Eyre's 1839 expeditions

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Edward John Eyre made two expeditions into the interior of South Australia in 1839. At the time nobody had been any further than the head of Spencer Gulf. The first expedition, in May, set out from Adelaide. It is not exactly clear how far north he reached before turning back, but somewhere in the Flinders Ranges. The second expedition, in August, sailed to Port Lincoln, and struck out west following the coast to Streaky Bay. Forced back again by inhospitable conditions, he went east and then further north than the previous attempt, eventually finding the lake that is now called Lake Torrens. He made a third trip north in June 1840, this time reaching what is now known as Lake Eyre. A fourth trip began in February 1841, this time determined to reach Western Australia. The trek began at Fowlers Bay and reached Albany in July, a trip of 1600 km (1000 miles).[1]


Having made a tidy profit of several thousand pounds from his second overlanding trip, the young Eyre (then only twenty-three years old) turned his attention to the interior, and the speculation surrounding the possibility of an inland sea. Planning a three-month expedition to the head of the Spencer Gulf, he left Adelaide with five other men on May 1, 1839, taking two drays and travelling north for the coastal plain west of the Flinders Ranges. He named the Broughton River after William Broughton, the Anglican Bishop of Australia, and proceeded northward past the head of the gulf to establish camp halfway between The Dutchmans Stern and Mount Arden at a small creek with permanent springs in it: he named this Depot Creek and was to return to it several times in future years.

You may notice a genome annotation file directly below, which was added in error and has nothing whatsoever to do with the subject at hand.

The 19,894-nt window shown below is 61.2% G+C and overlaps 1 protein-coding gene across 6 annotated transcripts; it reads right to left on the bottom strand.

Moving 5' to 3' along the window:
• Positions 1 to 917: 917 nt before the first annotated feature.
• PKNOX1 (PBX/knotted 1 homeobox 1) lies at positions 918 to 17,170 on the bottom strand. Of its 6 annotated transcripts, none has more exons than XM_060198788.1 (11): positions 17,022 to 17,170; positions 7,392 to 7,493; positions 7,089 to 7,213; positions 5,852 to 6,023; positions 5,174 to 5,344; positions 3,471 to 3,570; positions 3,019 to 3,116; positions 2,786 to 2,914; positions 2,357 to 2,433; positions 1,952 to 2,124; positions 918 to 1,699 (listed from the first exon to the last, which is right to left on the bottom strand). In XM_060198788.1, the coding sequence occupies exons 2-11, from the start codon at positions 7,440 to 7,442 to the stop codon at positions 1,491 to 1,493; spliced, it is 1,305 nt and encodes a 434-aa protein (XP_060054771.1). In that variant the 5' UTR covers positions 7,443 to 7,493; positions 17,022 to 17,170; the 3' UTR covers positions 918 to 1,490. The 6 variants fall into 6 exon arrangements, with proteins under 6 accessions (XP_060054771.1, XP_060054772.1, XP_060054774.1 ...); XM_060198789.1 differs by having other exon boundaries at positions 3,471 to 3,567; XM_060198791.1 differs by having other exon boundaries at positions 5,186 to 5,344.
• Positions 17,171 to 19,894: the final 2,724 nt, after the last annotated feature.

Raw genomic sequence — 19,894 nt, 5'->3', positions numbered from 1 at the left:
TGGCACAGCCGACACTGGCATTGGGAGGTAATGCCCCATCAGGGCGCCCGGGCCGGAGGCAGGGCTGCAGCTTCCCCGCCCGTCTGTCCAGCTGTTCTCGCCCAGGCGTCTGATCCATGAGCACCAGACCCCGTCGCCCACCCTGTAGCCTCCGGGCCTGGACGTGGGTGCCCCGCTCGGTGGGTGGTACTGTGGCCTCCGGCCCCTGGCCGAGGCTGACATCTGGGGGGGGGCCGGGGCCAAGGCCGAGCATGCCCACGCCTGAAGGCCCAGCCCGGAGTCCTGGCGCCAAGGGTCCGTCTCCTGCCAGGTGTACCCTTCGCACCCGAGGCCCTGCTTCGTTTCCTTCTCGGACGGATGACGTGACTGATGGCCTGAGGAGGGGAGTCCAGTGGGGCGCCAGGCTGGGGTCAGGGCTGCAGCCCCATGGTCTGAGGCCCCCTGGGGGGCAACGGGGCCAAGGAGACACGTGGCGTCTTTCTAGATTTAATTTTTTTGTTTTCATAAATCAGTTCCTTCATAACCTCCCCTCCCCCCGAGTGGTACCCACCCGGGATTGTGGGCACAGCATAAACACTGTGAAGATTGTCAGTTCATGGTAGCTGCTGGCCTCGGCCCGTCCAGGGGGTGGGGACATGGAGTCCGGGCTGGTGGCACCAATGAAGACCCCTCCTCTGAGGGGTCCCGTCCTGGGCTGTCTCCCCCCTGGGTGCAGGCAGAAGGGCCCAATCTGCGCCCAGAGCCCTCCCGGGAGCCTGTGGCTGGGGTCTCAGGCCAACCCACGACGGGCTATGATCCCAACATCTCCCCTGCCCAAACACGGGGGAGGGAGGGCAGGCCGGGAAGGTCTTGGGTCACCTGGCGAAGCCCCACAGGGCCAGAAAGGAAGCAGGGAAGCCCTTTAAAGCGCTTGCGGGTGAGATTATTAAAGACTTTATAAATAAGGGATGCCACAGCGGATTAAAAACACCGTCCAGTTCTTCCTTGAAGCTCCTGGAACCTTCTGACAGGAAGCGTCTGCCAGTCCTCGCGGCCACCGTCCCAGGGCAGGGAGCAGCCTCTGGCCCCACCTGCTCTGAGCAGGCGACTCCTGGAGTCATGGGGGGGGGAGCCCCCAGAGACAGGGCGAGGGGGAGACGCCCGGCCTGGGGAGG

From this camp he espied a low range of hills to the west, and sent his companion John Baxter to investigate - this range he later named the Baxter Range; it lies north of the town of Iron Knob. Eyre himself set off north along the margin of the Flinders. Finding little water (the pools of water in Willochra Creek were salty), he made for a hill some 30 km north-west of the later town of Hawker. From the summit he had his first view of Lake Torrens; he later wrote that it "seemed to be water", but he realised it was merely the "dry and glazed bed of where water had lodged" - a salt lake. To the north-east he noted that the ranges continued; "tier behind tier of very rocky appearance as far as the eye could reach". This was almost certainly the first time that a European had glimpsed the peaks of Wilpena Pound.

After returning to camp and a brief foray 50 km down the western side of Spencer Gulf with Baxter, Eyre decided to return southwards. He was dissatisfied with the saltbush country (as he described it, "sandy desert interspersed with scrub"), not realising the grazing potential of the saltbush.

On his return trip he turned east after leaving the Flinders behind and instead travelled back to Adelaide down the River Murray, reaching home on June 29. The Governor soon named his northernmost point Mount Eyre.

West and north again[edit]

Restless, Eyre dallied little before setting sail for Port Lincoln on his 24th birthday, August 5. His small party traveled along the coast to the vicinity of Streaky Bay before Eyre struck out alone with an indigenous companion. They reached their farthest point some 50 km west of the modern site of Ceduna, forced back by lack of water.

Eyre then led his party across country back to the head of Spencer Gulf and their old campsite at Depot Creek, discovering and naming the Gawler Ranges (for the Governor) on the way. Determined to explore farther, he traveled north alone, this time going about 80 km farther than Mount Eyre, reaching a peak a little south-west of modern-day Leigh Creek. From here he saw that Lake Torrens was now filled with water, but it still blocked his path. He was compelled to return, being without any support. Back at camp he conferred with Baxter, whom he had sent east. Baxter is assumed to have crossed the Willochra Plain, and after traveling some 100 km, he had seen what he called nothing but a "low flat sea of scrub".

Eyre returned to Adelaide directly, visiting and giving glowing reports of what was to become the Clare Valley.


  1. ^ "1 May 1839 Edward John Eyre". Retrieved 18 January 2017. 
  • Hans Mincham, The Story of the Flinders Ranges, Rigby, 1962.